Here’s a surprising fact: Researchers now consider baby boomers in their mid-70s to be middle-age. You could have fooled me! I can still recall how slowly and laboriously my grandparents climbed the stairs, unloaded groceries and performed other chores while they were in their mid-60s. Now, most folks in their 60s are as agile as ever. Since people are living longer and healthier lives, it’s particularly important to ensure that their years are as fulfilling for them as they were when they were younger.
Baby boomers who want to continue to enjoy fine emotional, physical and mental health through middle age and beyond might consider the following pointers. While they might have heard these suggestions already, they bear repeating; after all, memories aren’t what they once were.
• Get out there! Participate in social activities on a regular basis. My 87-year-old mother plays cards two to three times a week with friends. Since research and experience show that people with an active social life enjoy better health, her doctor heartily endorses this “prescription” for fun and excitement.
• Exercise your brain: Enroll in a philosophy class, read newspapers in a foreign language or play chess with friends – do something to “strain your brain.”
• If your medical provider gives you the green light, follow a moderate physical exercise routine for the benefit of your brain and your body. Gardening and housecleaning may not be as exciting as downhill skiing or speed skating, but these activities still provide some cardiovascular benefits.
• Treat your body as you would a beloved and precious possession. That includes following such advice as, eat to live, don’t live to eat. If you smoke, get help to quit.
• Give back. Meaningful volunteer work mutually benefits the givers and the receivers. After retiring, some people struggle with finding ways to continue to live fulfilling and meaningful lives. Often, they ask themselves, “What now? What’s my value?” Struggle no more – contribute your time, your talent or your treasure to a cause for which you feel passion – be it Jewish history, climate change or women’s rights. Before dedicating yourself, consider your preferences: Do you want to “roll up your sleeves” and be a hands-on volunteer, serve as a board member or raise money? Check with the Jewish Alliance of Greater Rhode Island, Jewish Family Service and the Jewish Seniors Agency of Rhode Island – all these agencies need volunteers, as do many other Jewish and secular organizations. Stuck for ideas? Search State Farm’s website, neighborhoodforgood.com, by zip code to view volunteer opportunities.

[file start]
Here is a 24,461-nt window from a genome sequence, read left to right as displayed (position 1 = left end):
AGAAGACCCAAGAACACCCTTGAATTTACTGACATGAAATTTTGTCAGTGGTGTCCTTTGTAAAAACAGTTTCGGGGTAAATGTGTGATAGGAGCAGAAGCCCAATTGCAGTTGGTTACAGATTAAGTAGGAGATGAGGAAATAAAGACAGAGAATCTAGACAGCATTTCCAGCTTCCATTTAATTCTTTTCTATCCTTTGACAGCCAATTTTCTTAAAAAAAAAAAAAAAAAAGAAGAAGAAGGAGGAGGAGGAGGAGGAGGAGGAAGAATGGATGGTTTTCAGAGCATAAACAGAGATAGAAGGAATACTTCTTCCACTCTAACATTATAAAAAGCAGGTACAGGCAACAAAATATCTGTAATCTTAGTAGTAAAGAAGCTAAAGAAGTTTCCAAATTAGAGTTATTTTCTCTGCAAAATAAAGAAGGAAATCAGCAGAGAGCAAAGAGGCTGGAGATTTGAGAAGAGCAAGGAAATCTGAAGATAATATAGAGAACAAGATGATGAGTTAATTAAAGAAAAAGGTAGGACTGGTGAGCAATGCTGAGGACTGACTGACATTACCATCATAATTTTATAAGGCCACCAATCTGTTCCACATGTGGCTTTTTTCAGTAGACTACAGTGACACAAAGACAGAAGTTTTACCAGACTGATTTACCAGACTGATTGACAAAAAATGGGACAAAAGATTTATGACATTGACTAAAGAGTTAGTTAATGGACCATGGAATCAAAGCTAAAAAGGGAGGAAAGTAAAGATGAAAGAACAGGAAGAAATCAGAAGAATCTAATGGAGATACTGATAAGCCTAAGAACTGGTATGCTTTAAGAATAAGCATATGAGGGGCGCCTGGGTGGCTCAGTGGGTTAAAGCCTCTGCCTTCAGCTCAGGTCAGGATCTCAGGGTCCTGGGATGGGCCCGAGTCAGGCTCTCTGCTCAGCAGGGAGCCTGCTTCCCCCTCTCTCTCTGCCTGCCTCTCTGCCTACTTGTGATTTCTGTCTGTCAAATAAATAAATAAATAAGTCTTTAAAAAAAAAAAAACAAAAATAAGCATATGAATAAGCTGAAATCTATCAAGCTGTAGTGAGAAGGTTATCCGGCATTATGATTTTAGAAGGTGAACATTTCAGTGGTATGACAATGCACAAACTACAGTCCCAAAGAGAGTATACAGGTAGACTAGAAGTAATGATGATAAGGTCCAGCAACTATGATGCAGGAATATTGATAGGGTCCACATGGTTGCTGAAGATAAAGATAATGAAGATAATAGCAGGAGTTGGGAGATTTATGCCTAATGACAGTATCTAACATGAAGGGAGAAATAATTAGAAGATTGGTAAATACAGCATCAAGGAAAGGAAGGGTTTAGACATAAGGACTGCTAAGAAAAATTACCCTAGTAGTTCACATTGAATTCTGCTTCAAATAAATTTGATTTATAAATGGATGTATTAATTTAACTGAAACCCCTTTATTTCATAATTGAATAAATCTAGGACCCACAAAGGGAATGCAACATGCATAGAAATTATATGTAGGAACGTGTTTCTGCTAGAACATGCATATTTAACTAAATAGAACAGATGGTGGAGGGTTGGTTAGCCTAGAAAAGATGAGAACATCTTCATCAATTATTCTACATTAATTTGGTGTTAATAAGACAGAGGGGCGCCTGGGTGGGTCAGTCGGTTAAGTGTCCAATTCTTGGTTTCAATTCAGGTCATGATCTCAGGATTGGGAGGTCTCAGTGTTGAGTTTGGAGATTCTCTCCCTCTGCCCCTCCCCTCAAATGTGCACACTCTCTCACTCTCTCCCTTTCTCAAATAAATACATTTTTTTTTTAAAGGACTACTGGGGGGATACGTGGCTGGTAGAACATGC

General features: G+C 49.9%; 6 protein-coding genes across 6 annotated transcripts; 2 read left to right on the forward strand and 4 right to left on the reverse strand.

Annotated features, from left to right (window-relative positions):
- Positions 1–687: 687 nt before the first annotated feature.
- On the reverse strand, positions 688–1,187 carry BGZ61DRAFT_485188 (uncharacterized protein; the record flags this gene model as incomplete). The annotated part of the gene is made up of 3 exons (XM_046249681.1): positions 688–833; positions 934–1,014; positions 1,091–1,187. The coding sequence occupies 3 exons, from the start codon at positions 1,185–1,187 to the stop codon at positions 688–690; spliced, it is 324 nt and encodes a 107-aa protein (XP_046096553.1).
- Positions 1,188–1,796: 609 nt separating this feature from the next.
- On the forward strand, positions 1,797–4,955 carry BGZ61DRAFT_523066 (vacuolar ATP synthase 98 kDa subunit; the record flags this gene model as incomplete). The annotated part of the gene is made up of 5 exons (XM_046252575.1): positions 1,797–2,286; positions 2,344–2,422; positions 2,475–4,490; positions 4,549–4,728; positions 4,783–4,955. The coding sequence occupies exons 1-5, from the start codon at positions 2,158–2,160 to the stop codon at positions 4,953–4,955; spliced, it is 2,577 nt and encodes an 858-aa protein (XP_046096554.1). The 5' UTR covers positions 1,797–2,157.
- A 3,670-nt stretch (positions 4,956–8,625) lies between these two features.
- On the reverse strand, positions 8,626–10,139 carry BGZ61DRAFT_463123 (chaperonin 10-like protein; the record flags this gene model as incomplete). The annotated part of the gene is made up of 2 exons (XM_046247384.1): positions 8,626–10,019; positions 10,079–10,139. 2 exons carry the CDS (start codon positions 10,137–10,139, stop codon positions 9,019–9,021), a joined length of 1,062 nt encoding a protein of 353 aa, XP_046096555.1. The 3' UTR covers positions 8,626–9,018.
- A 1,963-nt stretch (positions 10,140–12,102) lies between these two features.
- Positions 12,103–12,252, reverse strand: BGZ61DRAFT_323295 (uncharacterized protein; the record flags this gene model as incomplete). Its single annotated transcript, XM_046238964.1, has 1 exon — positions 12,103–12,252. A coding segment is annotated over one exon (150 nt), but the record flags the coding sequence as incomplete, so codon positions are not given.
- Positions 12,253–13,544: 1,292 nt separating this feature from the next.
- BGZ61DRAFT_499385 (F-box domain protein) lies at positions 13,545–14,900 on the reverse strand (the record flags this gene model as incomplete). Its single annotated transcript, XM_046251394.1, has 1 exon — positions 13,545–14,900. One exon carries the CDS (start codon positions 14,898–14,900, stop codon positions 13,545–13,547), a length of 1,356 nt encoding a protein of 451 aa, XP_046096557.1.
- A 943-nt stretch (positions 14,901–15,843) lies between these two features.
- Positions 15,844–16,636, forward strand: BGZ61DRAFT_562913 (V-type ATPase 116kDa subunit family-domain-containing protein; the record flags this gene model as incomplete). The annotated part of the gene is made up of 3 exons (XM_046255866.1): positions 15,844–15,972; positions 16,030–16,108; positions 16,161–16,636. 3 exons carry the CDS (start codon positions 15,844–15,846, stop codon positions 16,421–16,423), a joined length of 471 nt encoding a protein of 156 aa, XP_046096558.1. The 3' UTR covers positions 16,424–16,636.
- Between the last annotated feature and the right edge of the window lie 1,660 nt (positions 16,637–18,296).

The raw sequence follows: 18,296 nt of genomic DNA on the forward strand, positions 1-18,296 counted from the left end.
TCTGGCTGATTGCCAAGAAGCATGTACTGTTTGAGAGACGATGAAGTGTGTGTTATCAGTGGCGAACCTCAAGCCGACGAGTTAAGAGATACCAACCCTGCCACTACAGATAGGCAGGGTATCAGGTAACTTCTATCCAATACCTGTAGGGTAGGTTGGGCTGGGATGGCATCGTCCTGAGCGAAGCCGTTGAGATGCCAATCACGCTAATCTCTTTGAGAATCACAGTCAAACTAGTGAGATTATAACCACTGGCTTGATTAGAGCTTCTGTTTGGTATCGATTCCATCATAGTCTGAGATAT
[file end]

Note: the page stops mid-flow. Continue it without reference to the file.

• Plan for the future: Living longer has its benefits, unless your money runs out. Meet with a reputable financial planner to evaluate your financial situation and plan, plan, plan.
• Ask for help: You might be overwhelmed by caring for an elderly parent, ill spouse or young grandchildren. Or, you could be worried about finances, or simply feeling blue. Contact Jewish Family Service for confidential help, resources and referrals. Call the agency at 401-331-1244.
ERIN MINIOR, LICSW, is CEO of Jewish Family Service.